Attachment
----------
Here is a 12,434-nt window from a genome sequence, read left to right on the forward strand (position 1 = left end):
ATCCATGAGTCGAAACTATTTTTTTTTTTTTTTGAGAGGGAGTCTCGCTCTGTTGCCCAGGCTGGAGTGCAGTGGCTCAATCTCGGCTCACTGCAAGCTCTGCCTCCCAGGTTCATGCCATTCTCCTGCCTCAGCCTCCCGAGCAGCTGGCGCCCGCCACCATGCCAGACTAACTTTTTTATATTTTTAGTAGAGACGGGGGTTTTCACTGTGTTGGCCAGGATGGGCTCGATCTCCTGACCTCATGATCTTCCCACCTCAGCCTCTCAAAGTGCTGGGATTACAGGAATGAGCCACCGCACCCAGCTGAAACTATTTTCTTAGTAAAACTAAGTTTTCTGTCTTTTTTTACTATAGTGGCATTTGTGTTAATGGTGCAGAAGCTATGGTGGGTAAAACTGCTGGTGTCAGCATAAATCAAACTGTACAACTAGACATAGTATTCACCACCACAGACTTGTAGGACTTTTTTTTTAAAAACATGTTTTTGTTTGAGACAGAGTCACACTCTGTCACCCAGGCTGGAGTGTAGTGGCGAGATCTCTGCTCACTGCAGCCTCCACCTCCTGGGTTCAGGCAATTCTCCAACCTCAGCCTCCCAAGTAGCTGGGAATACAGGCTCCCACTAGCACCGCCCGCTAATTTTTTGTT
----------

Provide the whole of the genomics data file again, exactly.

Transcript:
Here is a 12,434-nt window from a genome sequence, read left to right on the forward strand (position 1 = left end):
ATCCATGAGTCGAAACTATTTTTTTTTTTTTTTGAGAGGGAGTCTCGCTCTGTTGCCCAGGCTGGAGTGCAGTGGCTCAATCTCGGCTCACTGCAAGCTCTGCCTCCCAGGTTCATGCCATTCTCCTGCCTCAGCCTCCCGAGCAGCTGGCGCCCGCCACCATGCCAGACTAACTTTTTTATATTTTTAGTAGAGACGGGGGTTTTCACTGTGTTGGCCAGGATGGGCTCGATCTCCTGACCTCATGATCTTCCCACCTCAGCCTCTCAAAGTGCTGGGATTACAGGAATGAGCCACCGCACCCAGCTGAAACTATTTTCTTAGTAAAACTAAGTTTTCTGTCTTTTTTTACTATAGTGGCATTTGTGTTAATGGTGCAGAAGCTATGGTGGGTAAAACTGCTGGTGTCAGCATAAATCAAACTGTACAACTAGACATAGTATTCACCACCACAGACTTGTAGGACTTTTTTTTTAAAAACATGTTTTTGTTTGAGACAGAGTCACACTCTGTCACCCAGGCTGGAGTGTAGTGGCGAGATCTCTGCTCACTGCAGCCTCCACCTCCTGGGTTCAGGCAATTCTCCAACCTCAGCCTCCCAAGTAGCTGGGAATACAGGCTCCCACTAGCACCGCCCGCTAATTTTTTGTT